Cross posted from Frederick Leatherman Law Blog
Good morning again.
Shellie Zimmerman is going to plead guilty to a misdemeanor with a 1 year probation recommendation from the prosecution.
Not surprising, given the acquittal of her husband, but this “deal” will do nothing to dispel suspicions that the acquittal was a prearranged outcome.
My comment: She committed perjury, the prosecution can prove it, and this is not even a slap on the wrist. Ridiculous outcome.
In other news today, the New York Times has a good article today on the ethical dilemma that Army lawyer, Lt. Col. Kris R. Poppe, is suffering through as he is forced to helplessly watch his former client, Major Nidal Hasan, commit suicide in slow motion by insisting on representing himself, which he has a right to do, and then doing nothing except passively watch the proceedings inevitably end in a death sentence.
After the judge allowed Major Hasan to represent himself, she told his former Army lawyers to remain his standby counsel. They offer him procedural guidance in navigating the military court system, but cannot supply him with legal advice. They remain by his side in case Major Hasan or the judge seeks their return.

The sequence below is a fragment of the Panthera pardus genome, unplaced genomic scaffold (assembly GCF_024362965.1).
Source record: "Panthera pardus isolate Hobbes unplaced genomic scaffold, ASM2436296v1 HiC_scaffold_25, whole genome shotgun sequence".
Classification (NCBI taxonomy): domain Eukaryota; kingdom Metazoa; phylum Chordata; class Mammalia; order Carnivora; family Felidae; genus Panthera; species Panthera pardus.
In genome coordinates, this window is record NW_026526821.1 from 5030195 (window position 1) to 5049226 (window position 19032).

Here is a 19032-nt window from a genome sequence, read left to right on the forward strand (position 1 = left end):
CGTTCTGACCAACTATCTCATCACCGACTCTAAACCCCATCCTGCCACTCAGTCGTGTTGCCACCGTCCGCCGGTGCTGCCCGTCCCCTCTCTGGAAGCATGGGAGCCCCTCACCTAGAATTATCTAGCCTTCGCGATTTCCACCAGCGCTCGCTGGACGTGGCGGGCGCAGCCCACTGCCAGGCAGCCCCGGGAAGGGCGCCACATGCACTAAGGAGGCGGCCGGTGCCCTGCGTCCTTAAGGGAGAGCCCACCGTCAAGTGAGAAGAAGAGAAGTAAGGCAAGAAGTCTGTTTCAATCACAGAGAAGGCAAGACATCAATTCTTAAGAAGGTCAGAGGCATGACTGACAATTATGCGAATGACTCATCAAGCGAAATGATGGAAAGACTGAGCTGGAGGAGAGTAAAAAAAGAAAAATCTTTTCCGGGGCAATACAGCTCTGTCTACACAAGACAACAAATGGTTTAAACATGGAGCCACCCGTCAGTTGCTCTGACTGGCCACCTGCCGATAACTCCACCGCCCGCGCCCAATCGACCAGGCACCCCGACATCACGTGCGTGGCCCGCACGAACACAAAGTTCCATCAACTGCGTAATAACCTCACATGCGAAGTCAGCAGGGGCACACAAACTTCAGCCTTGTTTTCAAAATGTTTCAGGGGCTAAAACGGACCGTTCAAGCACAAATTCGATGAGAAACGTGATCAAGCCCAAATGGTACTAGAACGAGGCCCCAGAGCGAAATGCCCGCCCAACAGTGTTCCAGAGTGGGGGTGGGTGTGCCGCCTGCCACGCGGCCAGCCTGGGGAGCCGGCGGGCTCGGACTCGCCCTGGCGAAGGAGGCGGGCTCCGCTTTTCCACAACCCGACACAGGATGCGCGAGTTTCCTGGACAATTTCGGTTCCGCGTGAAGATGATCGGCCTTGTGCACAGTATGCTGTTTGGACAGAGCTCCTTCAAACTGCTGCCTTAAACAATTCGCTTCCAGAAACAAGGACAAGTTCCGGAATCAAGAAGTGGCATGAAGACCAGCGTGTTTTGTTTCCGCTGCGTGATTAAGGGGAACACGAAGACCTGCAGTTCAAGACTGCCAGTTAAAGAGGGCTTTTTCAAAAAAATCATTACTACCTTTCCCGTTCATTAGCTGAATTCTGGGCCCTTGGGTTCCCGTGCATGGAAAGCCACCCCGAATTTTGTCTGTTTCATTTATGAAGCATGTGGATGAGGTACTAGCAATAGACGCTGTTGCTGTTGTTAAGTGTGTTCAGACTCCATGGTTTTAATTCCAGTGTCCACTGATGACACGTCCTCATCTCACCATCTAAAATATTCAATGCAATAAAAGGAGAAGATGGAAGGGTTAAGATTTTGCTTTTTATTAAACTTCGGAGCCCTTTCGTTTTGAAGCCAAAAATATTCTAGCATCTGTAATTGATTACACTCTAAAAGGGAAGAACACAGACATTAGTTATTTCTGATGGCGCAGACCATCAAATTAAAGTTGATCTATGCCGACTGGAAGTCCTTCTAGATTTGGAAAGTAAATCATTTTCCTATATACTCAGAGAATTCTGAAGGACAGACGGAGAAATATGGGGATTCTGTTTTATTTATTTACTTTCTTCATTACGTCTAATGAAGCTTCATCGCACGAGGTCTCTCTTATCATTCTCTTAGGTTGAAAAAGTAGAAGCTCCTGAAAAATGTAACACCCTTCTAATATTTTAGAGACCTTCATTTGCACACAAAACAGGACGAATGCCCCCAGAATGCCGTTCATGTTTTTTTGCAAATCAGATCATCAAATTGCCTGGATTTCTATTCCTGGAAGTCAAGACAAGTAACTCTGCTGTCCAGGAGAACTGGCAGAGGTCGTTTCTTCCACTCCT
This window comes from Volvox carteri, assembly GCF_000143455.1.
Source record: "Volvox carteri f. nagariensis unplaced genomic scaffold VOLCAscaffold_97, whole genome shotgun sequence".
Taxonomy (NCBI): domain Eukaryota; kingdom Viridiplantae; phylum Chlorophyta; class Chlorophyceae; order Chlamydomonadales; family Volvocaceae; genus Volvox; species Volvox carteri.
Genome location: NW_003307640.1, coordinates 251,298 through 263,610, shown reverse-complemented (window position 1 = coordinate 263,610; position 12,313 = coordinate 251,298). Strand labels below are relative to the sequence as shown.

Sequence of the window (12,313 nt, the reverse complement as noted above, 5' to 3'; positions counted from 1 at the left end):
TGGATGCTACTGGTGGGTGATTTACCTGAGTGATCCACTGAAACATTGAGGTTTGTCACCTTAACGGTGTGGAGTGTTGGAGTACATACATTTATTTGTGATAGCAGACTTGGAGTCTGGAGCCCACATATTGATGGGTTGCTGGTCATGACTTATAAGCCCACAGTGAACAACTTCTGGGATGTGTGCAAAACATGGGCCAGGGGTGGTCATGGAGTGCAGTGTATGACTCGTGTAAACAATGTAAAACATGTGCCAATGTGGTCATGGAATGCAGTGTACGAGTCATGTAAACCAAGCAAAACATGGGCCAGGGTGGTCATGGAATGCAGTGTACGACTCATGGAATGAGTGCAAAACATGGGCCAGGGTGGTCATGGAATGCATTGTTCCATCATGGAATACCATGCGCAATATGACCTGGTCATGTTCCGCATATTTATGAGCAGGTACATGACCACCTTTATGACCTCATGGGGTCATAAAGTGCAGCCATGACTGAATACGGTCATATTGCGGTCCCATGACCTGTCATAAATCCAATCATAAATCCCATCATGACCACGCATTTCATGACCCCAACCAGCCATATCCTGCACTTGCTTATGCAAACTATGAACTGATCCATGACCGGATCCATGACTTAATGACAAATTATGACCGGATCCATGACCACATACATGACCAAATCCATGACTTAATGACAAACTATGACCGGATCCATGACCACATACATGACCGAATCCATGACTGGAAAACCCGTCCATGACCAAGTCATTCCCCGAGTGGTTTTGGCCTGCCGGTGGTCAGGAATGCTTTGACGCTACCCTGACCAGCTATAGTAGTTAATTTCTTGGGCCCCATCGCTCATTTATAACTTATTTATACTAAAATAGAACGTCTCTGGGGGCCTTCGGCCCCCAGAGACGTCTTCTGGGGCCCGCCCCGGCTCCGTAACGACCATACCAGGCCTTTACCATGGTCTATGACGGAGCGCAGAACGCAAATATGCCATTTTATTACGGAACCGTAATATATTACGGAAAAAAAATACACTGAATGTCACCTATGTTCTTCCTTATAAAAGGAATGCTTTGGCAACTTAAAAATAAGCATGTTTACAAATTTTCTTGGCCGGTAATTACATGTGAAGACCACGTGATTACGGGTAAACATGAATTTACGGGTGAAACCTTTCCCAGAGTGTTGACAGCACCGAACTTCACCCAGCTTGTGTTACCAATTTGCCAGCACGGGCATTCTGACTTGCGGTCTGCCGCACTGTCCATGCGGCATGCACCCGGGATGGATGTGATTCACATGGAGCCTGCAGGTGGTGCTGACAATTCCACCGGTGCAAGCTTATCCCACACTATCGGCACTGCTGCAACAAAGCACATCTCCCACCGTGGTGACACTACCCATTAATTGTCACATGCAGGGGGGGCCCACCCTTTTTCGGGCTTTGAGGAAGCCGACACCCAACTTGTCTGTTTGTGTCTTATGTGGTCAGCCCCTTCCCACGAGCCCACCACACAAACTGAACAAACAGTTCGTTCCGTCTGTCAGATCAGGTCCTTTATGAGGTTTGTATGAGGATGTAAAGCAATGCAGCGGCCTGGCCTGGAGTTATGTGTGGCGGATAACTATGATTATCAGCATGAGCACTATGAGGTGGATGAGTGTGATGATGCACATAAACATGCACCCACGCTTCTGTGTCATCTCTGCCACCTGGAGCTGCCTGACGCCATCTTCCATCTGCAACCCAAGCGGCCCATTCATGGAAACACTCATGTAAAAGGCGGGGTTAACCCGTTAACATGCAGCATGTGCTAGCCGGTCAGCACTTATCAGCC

The odd role — to sit by his former client while prohibited from actually representing him, and to watch him purposefully inch closer to a death sentence — has posed an ethical dilemma for Colonel Poppe, 50, a lawyer from small-town Ohio with more than 30 years of military service who has been working on Major Hasan’s case since May 2010. He has argued in court that assisting Major Hasan in any capacity was helping him reach his goal of a death sentence, and that such an arrangement violated his and the two other former lawyers’ professional and ethical obligations. He asked the judge to limit their role, but the judge ordered them to remain as standby counsel.
I feel for him. I have a pretty good idea what he is feeling. It’s a waking nightmare from which you cannot escape, an awful situation to be forced to helplessly stand by and watch, especially when you know that you might be able to change the outcome, if only you could speak.
No matter what happens, he will never forget this and he might even retire and abandon the practice of law in horror and disgust much as I eventually did.
Just another day’s work in America’s criminal justice sewer.
Public domain photo from Wikimedia Commons.